Unless you watched the preceding sneakers scene between Kang-jin and Ji-wan, that sentence makes no sense at all. Those of you who did see that scene, wasn’t it just precious? Eeeeh!
And after that comes yet another (not exactly direct) affirmation on Kang-jin’s part; this time it leaves Ji-wan distraught, as she exits the school in tears.
After yet another attempt to search for the pendant, she is well and truly exhausted and soaking wet, she then sits in solitude by the riverside, confessing how much she likes him, how much he haunts her thoughts. Ji-yong happens to be cycling by and is moved by the sound of his sister’s weeping. He comes down to console her and hearing out how she’s still feeling guilty about the pendant and that until she retrieves it she feels she is not worthy of outwardly admitting her feelings for Kang-jin.
Being the loving big brother he is and understanding exactly what needs to be done, he promises he will retrieve the pendant immediately for her and tells her not to worry. Though Ji-wan is a little doubtful after her own fruitless pursuit which has gone on for two months, he assures her as to how skilful he is. Unless he hasn’t heard, he’s a real champ around these parts, and until he finds the pendant, he won’t bother coming back out of the water.
At the hospital Ji-wan clutches her brother’s belongings that he had left by the riverside. As his body is being taken away, she overhears something no child should have to hear; her inconsolable mother feverishly calling out to Ji-yong and then mumbling repeatedly: “Please not Ji-yong… Take Ji-wan instead… Why couldn’t He take Ji-wan instead?”
Ji-wan once again finds herself sitting by the river, contemplative. And as though being drawn towards the water, or maybe there was an intention to drown in it, she lethargically stands up to move towards it, but her body being too weak, too spent to be able to balance herself, she continues to stumble across the rocks, until among those rocks, something catches her eye…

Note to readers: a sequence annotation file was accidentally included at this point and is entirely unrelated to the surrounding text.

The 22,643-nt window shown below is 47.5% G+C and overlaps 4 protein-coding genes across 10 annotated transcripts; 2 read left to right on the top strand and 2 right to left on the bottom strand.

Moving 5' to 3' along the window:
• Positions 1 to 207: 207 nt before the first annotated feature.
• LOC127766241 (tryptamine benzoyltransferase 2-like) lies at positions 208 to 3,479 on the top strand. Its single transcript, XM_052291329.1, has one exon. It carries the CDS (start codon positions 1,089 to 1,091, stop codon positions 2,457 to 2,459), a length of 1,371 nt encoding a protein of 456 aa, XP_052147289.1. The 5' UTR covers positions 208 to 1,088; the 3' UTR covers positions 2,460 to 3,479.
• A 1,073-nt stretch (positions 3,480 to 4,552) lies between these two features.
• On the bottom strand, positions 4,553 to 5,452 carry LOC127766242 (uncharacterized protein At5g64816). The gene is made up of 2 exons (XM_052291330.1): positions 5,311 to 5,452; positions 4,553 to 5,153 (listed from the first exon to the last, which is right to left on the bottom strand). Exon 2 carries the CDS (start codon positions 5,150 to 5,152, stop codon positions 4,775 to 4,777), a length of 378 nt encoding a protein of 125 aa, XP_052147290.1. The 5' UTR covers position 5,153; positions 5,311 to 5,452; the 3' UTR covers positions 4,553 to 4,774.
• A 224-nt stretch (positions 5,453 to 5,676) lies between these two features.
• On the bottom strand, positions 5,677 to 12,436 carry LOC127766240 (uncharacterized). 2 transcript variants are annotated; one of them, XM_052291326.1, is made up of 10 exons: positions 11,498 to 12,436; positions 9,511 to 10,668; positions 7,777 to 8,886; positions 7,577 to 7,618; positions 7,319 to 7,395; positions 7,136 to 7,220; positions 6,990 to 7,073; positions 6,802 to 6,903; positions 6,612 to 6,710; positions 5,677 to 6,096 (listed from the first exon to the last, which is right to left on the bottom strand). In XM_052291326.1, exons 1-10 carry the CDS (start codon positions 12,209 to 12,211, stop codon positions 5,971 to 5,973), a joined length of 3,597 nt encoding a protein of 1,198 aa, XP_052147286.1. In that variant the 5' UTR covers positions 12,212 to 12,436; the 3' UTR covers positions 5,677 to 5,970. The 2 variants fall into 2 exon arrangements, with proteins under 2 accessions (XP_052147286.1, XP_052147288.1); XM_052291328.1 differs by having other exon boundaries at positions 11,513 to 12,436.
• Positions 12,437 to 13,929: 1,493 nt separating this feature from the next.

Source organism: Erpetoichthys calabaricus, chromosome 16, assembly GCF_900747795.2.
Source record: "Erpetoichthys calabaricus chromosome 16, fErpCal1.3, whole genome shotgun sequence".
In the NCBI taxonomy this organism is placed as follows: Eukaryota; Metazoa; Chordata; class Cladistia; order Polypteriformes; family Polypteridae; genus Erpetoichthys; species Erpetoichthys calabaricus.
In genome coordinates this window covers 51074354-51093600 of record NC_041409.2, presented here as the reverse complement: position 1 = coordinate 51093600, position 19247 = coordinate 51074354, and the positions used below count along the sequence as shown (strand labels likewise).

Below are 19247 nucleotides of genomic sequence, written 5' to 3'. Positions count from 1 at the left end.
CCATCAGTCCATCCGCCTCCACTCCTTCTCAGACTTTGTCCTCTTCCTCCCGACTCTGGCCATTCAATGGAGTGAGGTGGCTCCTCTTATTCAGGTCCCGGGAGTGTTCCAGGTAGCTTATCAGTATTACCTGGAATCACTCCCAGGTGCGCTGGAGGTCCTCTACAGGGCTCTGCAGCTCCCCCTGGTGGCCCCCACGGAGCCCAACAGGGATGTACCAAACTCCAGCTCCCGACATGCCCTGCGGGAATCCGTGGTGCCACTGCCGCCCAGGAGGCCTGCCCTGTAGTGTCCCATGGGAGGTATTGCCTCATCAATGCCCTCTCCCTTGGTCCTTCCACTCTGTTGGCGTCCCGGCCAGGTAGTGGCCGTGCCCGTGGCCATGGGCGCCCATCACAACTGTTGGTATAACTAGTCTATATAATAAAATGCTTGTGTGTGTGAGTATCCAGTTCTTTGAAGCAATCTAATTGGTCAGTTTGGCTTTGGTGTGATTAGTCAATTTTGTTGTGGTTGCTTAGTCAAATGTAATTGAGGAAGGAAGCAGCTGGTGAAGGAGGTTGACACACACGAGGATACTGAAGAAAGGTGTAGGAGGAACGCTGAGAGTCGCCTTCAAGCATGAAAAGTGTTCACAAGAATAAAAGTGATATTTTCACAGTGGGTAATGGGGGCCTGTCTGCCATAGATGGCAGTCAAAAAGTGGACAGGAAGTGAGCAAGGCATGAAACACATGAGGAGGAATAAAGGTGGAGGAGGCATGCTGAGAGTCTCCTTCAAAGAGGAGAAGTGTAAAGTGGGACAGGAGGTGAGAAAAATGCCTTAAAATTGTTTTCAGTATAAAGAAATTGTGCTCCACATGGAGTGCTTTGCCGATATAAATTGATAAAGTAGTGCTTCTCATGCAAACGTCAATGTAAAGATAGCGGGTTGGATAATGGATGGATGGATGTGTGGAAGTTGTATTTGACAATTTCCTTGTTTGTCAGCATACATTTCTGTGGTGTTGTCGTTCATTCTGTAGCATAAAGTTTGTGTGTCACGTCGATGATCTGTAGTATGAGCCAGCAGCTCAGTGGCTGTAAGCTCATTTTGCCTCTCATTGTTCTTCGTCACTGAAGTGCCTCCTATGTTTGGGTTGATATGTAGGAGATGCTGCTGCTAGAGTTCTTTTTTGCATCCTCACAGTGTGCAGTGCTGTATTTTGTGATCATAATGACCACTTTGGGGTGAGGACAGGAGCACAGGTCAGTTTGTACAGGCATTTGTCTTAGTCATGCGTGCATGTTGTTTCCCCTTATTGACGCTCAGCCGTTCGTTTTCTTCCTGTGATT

How unexpected was that? Somehow it felt like it was fate’s sardonic answer – that necklace – in exchange for her brother’s life. And this scene just hits me in the gut, everytime.
Kang-jin with the worst possible timing ever for a “I like you” confession, quietly waits for her outside her home, with an egg and carton of milk, just as she used to bring him, hoping it would somehow provide some kind of comfort. Ji-wan eventually staggering home, meets him in the path they would often meet. She not only rejects him and his offerings but throws some cutting insults towards his mother.
Not being one to outwardly express such heartbreak at the time, on the dawn that follows, we see Kang-jin battling a fitful fever as he sleeps. Meanwhile, Ji-wan having packed her bags slips out of her home, boarding the Seoul-bound bus, leaving behind her hometown and her grieving parents. Behind her the banners that proudly boasted their local kid Han Ji-yong on getting his scholarship gently sway in an autumn morning breeze.
Once she reaches Seoul, she spends her first night on a park bench, but she’s not alone as the spirit of her brother joins her. In his usual chiding way he requests she take his place and become a doctor in oriental medicine in order to keep their father’s clinic running. A defiant Ji-wan covers her ears as she shouts back; “No! That was YOUR promise, you made it. You broke it by going ahead and dying. Oppa should return from the dead to keep it!?” And giving us one last departing smile, Ji-yong disappears. *wails*
We then jump ahead 8 years later. Ji-wan (now Han Ye-seul) has been spending her time in Seoul seemingly in atonement. Ji-wan now splits her time between keeping her brother’s promise by studying oriental medicine, and working at the coffee shop the remainder of her time, above which she rents out a windowless room. She manages to meet a nice man, though sadly, only to step in as his rebound girl. Turned out he had been trying to get over a traumatic relationship with someone else, and why not turn to that girl at his local coffee shop who cares to listen to his drunken tales of woe every other night, right?